We Didn’t Start the Fire: Texas Loses Thousands of Voting Machines in Inferno

Elections are a delicate and complex process. In the months leading up to Election Day, election officials must anticipate and prepare for hundreds of potential issues. But in Texas, an issue nobody could have foreseen has left the best laid plans of the Harris County Clerk’s Office in disarray.

Over 10,000  voting machines were destroyed in a sudden warehouse fire on August 27th, leaving the county without a single voting machine to use in the upcoming elections.  Luckily, no one was injured, but with just two months to go before Election Day, the county is scrambling to find ways to salvage the situation. Continue reading

How I Learned to Stop Worrying and Love the People’s Veto

dr_strangelove_1ed07Like many other states, Maine allows for citizen initiatives, the process by which individual citizens and nongovernmental organizations directly propose legislation.  Also like many other states, Maine’s initiative process attracts more than its fair share of bizarre characters and proposals, including this referendum to end the fluoridation of Maine’s drinking water.  Considering the most famous attempt to end the fluoridation of drinking water ended in a nuclear war, I suppose that the initiative process is a vast improvement.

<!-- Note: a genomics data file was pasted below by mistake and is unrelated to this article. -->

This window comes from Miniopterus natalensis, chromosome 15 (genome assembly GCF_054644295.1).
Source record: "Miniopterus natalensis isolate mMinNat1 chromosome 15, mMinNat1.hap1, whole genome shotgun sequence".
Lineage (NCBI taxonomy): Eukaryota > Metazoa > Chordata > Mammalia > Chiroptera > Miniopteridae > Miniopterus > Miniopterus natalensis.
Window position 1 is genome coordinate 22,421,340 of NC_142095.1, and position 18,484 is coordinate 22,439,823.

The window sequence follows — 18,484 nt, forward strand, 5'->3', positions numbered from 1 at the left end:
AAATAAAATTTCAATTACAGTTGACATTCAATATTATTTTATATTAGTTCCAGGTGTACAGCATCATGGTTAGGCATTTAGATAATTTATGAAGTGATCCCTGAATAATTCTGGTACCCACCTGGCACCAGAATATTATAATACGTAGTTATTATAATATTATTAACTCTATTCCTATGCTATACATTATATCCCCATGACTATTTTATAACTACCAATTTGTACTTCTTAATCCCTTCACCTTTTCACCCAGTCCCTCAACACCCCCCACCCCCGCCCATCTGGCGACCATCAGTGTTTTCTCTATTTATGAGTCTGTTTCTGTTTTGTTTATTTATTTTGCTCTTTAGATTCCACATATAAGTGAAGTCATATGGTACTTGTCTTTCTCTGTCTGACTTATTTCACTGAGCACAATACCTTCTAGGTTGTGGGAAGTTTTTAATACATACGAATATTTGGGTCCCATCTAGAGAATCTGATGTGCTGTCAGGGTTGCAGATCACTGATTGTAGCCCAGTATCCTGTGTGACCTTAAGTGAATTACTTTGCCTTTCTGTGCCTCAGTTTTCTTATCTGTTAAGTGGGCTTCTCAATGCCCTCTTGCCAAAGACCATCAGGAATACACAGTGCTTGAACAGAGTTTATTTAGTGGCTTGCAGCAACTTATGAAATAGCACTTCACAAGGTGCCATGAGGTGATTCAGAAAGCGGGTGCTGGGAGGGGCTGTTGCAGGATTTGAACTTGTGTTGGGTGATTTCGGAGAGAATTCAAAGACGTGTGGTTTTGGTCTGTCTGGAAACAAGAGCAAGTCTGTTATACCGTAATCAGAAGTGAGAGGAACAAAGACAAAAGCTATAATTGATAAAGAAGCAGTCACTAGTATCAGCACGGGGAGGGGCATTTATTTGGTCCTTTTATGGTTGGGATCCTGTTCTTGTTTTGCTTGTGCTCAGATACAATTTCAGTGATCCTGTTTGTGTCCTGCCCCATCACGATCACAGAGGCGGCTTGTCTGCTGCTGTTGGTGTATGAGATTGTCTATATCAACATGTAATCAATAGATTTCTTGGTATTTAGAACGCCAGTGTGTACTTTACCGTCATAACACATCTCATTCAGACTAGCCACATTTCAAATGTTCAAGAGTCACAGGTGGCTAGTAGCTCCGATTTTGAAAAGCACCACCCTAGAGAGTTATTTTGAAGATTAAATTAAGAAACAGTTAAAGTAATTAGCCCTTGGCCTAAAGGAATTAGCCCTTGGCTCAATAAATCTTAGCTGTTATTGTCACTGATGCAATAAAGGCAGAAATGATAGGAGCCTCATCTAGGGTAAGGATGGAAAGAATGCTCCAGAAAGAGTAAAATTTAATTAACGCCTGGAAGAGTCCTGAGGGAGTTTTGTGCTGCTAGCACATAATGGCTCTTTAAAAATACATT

However, the occasional strange referendum isn’t the only thing that makes Maine’s initiative process interesting. In addition to allowing conventional initiatives, Maine also gives its citizens a “People’s Veto”, through which the voters can veto laws passed by the state legislature.  The right to a People’s Veto is enshrined in Article IV, Section 17 of Maine’s Constitution, which also outlines the process by which a veto can appear on the ballot.  Continue reading

California’s Citizens Redistricting Commission: Do it Yourself Gerrymandering!

For too long, the joys of disenfranchising minorities and gerrymandering a district into irrelevancy have been selfishly hoarded by state legislatures. But in California, a group of 14 ordinary citizens will get the opportunity to draw the lines themselves, as members of California’s first Citizens Redistricting Commission.